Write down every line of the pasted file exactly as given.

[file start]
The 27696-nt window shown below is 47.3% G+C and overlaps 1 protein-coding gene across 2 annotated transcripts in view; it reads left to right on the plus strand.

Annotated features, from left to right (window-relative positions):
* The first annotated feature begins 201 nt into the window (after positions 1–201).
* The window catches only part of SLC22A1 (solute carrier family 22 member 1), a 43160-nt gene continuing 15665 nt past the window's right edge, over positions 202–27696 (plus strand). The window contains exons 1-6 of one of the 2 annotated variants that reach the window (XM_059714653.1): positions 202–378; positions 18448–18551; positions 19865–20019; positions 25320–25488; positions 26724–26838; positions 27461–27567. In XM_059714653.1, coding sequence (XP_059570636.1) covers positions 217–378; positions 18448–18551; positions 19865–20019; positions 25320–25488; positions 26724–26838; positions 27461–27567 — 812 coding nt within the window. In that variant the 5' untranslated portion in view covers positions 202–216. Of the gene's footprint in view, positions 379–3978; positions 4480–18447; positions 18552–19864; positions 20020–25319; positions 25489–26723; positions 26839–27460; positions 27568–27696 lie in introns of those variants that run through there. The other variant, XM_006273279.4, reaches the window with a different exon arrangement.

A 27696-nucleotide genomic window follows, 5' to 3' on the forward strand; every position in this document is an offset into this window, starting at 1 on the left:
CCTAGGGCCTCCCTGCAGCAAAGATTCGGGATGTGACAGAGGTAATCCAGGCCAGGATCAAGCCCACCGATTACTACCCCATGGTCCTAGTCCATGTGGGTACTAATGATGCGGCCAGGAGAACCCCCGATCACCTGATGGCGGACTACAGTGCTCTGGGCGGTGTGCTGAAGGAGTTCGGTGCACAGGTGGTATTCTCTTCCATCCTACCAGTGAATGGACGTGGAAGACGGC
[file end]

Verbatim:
The 27696-nt window shown below is 47.3% G+C and overlaps 1 protein-coding gene across 2 annotated transcripts in view; it reads left to right on the plus strand.

Annotated features, from left to right (window-relative positions):
* The first annotated feature begins 201 nt into the window (after positions 1–201).
* The window catches only part of SLC22A1 (solute carrier family 22 member 1), a 43160-nt gene continuing 15665 nt past the window's right edge, over positions 202–27696 (plus strand). The window contains exons 1-6 of one of the 2 annotated variants that reach the window (XM_059714653.1): positions 202–378; positions 18448–18551; positions 19865–20019; positions 25320–25488; positions 26724–26838; positions 27461–27567. In XM_059714653.1, coding sequence (XP_059570636.1) covers positions 217–378; positions 18448–18551; positions 19865–20019; positions 25320–25488; positions 26724–26838; positions 27461–27567 — 812 coding nt within the window. In that variant the 5' untranslated portion in view covers positions 202–216. Of the gene's footprint in view, positions 379–3978; positions 4480–18447; positions 18552–19864; positions 20020–25319; positions 25489–26723; positions 26839–27460; positions 27568–27696 lie in introns of those variants that run through there. The other variant, XM_006273279.4, reaches the window with a different exon arrangement.

A 27696-nucleotide genomic window follows, 5' to 3' on the forward strand; every position in this document is an offset into this window, starting at 1 on the left:
CCTAGGGCCTCCCTGCAGCAAAGATTCGGGATGTGACAGAGGTAATCCAGGCCAGGATCAAGCCCACCGATTACTACCCCATGGTCCTAGTCCATGTGGGTACTAATGATGCGGCCAGGAGAACCCCCGATCACCTGATGGCGGACTACAGTGCTCTGGGCGGTGTGCTGAAGGAGTTCGGTGCACAGGTGGTATTCTCTTCCATCCTACCAGTGAATGGACGTGGAAGACGGC